The Shotgun Blog
Friday, November 20, 2009
Not For Sale
The Island for the Islanders.
An American who broke P.E.I.'s non-resident land ownership rules has been fined close to $29,000, with a further fine expected.
This is only the second time the Island Regulatory and Appeals Commission — which administers a number of laws for the province, including the Lands Protection Act — has held hearings on an individual's property ownership.
The case dates back to 2003, when Melvin Griffin of Florida was visiting the Island and a 76-hectare piece of land in Pleasant Grove, north of Charlottetown, caught his eye. It had almost two kilometres of shore frontage along the Winter River.
P.E.I. has strict laws regarding non-resident land ownership under the Lands Protection Act. Anything more than two hectares needs to be approved by cabinet, and in this case cabinet said no.
A wee eccentric, as property laws go, isn't it? There is a historical angle to all this:
But when she arrived on the Island in 1867 to inspect her estate (Lots 9, 16, 22 and 61) the P.E.I. legislature was making moves to end absentee landlordism for good.
In order to protect her interests, she started working with the Prince Edward Island Association, a London-based lobby group that promoted landed interests.
But after P.E.I. became a Canadian province in 1873, the government enacted a Land Purchase Act in 1875 that forced landlords to sell their estates to the provincial commissioner of public lands.
In her quest to hold onto the land that her father had given her, Sulivan took her case to the Supreme Court of Canada.
That's the history. Naturally it has pleasant side effects for the locals. By limiting the pool of potential purchasers, it keeps housing affordable for the locals. It also holds back the province's economic development. Less capital flowing into the island. That may not make much economic sense, but perhaps they're not interested in making money. Maybe they like PEI the way they remember it growing up. Few strangers from "away." Not much traffic. Picturesque cottages and only modest resort developments. PEI today looks more like Anne of Green Gables than a modern tourist destination. Using government to preserve the past.
Posted by Richard Anderson on November 20, 2009 | Permalink
Picturesque cottages and only modest resort developments. PEI today looks more like Anne of Green Gables than a modern tourist destination. Using government to preserve the past.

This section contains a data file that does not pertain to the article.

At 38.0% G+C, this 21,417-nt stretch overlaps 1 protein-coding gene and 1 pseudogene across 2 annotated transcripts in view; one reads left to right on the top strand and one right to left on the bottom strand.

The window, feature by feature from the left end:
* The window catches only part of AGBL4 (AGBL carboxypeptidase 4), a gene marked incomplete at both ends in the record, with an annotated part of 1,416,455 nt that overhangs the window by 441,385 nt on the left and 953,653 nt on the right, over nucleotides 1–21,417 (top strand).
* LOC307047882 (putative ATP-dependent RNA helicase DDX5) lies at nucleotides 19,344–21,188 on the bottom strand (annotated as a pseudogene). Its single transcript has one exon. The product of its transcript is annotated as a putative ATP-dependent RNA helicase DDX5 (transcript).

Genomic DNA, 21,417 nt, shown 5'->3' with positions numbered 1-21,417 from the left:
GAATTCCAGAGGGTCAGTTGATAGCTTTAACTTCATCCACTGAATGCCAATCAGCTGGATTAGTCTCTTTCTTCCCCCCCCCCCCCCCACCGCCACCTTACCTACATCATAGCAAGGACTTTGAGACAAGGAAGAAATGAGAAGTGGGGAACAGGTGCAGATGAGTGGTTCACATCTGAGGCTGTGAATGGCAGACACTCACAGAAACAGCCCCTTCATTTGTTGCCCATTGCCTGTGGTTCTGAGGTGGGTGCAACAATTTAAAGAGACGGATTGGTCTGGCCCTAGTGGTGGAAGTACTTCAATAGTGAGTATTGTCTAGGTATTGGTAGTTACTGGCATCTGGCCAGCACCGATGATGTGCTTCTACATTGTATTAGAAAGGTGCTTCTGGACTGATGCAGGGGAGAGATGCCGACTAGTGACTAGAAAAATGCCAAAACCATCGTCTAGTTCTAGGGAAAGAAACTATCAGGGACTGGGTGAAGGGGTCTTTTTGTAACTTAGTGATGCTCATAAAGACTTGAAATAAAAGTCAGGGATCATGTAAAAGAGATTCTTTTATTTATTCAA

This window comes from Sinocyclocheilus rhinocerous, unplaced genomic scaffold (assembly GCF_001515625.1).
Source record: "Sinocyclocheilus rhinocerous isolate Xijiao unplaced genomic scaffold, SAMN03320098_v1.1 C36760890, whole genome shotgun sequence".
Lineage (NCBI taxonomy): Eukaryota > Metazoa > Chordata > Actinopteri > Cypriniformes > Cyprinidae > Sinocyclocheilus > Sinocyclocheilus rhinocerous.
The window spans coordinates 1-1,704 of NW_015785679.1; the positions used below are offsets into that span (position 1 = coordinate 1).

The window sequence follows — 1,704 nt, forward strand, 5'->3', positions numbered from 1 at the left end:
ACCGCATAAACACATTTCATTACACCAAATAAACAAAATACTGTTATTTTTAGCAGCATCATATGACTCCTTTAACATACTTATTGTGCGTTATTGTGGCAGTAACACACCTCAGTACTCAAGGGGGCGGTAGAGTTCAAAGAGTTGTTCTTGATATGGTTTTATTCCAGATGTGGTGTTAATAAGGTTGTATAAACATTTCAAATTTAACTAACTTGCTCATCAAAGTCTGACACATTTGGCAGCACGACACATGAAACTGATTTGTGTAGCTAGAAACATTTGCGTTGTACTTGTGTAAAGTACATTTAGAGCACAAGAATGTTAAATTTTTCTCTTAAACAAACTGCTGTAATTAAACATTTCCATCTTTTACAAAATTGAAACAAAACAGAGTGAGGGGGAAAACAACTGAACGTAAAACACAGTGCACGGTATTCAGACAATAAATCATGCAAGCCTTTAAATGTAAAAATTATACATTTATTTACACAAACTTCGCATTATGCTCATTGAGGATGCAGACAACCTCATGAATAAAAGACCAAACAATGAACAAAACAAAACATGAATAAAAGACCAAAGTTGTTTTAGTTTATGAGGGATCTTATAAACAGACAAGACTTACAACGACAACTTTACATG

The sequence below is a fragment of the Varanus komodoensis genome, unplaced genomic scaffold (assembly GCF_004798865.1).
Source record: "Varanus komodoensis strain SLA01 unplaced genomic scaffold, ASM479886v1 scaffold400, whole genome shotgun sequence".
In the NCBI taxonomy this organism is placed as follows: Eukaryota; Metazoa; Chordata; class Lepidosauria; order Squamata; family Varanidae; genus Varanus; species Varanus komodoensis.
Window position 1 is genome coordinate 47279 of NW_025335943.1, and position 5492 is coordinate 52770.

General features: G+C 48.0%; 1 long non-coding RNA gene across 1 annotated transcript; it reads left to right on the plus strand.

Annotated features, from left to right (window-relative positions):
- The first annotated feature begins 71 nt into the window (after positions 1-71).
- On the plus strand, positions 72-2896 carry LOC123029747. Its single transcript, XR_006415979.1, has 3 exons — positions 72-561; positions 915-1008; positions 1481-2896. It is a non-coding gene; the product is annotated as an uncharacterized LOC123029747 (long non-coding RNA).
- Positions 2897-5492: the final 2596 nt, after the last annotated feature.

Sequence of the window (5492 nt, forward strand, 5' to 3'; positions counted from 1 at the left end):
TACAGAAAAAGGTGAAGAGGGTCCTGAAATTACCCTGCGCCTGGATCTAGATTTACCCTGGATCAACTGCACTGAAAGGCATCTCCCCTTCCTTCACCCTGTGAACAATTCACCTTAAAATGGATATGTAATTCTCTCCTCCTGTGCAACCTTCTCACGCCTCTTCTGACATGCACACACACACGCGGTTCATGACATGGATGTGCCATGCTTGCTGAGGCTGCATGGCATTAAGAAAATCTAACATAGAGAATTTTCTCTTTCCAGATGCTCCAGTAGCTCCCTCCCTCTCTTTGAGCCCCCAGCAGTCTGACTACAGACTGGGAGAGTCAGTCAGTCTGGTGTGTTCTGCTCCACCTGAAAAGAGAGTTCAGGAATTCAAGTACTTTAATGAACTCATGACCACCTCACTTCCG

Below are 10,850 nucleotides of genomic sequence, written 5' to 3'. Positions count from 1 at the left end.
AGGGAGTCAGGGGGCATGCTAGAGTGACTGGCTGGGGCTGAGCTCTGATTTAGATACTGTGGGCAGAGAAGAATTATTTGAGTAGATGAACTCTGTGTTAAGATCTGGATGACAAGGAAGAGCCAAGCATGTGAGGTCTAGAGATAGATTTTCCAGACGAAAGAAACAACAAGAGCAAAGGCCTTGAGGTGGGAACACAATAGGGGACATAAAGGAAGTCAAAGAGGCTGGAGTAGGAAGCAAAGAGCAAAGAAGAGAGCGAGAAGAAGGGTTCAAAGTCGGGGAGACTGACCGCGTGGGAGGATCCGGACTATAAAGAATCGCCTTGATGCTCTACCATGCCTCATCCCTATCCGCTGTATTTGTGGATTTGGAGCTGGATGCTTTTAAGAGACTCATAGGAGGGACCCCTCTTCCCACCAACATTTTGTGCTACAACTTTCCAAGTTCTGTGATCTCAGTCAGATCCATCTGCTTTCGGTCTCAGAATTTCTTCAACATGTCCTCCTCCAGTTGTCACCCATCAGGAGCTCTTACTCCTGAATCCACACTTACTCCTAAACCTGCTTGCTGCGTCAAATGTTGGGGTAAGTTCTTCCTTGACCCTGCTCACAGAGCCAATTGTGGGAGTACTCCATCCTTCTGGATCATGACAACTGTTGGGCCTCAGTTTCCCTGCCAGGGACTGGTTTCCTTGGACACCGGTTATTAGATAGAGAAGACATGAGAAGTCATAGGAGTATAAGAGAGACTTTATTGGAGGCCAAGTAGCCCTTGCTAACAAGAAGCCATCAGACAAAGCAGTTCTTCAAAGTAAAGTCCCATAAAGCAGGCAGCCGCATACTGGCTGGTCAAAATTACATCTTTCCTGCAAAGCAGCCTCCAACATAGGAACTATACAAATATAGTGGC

And if PEI residents are happy with those policies, Publius, that's the important thing. No rights are being violated so far as I can see. Why should they, why would they care what someone else thinks?
Posted by: Shane Matthews | 2009-11-20 11:51:32 AM
Publius, I have to disagree with you here. Absentee land owners do nothing for the local economy other than driving up the price of land beyond the reach of locals.
Posted by: Alain | 2009-11-20 12:05:05 PM
If PEI was an independent (self sufficient) Country they could then enjoy these quaint laws preventing economic development guilt free. PEI is, however a typically over-governed Maritime province partially supported by transfer payments and who can forget that 13 billion dollar bridge that Canadians paid for. He who pays the piper calls the tune, at least that's the way it's supposed to work.
PEI is nothing compared to BC's Gulf Islands when it comes to eco-fascism at the local level. "Pay for our Ferries, don't cut a tree or build anymore and by the way, Vancouver Island must take our garbage and we'll tell you how you must live sustainably".
Posted by: John Chittick | 2009-11-20 6:14:08 PM
I've always called it "Prince Welfare Island"...
Posted by: Paul Geddes | 2009-11-21 2:01:47 AM
The residents become wealthier if land prices go up. Even if some are absentee owners. Resticting trade is what this is.
Shane, I would agree with you if in fact the people of the privince agreed with you. But most likely a significant number (maybe even majority) do not.
Posted by: TM | 2009-11-21 10:09:47 AM
The residents become wealthier if land prices go up.
Posted by: TM | 2009-11-21 10:09:47 AM
Provided they already own land.
Posted by: The Stig | 2009-11-21 11:45:47 AM
Stig, regardless. People who do not own land may have investments, and some of those investments may have a value that is at least partly determined by land values.
The wealthier land owners are the more they spend. The more they spend the more opportunity there is for everyone to increase their wealth even if they are not land owners themselves.
Posted by: TM | 2009-11-21 4:14:29 PM
"The wealthier land owners are the more they spend."
Not true. The more the value of the property is enhanced the greater the property tax. Alternately, a land value tax will enhance productivity, because only the land, not the buildings are taxed and, in addition, keep property values low because there is no incentive to be a vacant landlord.
Posted by: DJ | 2009-11-22 11:58:55 PM
"a land value tax will enhance productivity"
Posted by: Charles | 2009-11-23 11:56:04 AM
DJ, why would you suggest we want to keep property values low? I would say the market will determine exactly what they should be. Any other way will decrease the wealth of the province overall. Any restriction on trade decreases wealth.
And what is wrong with vacant landlords?
Posted by: TM | 2009-11-23 4:26:37 PM
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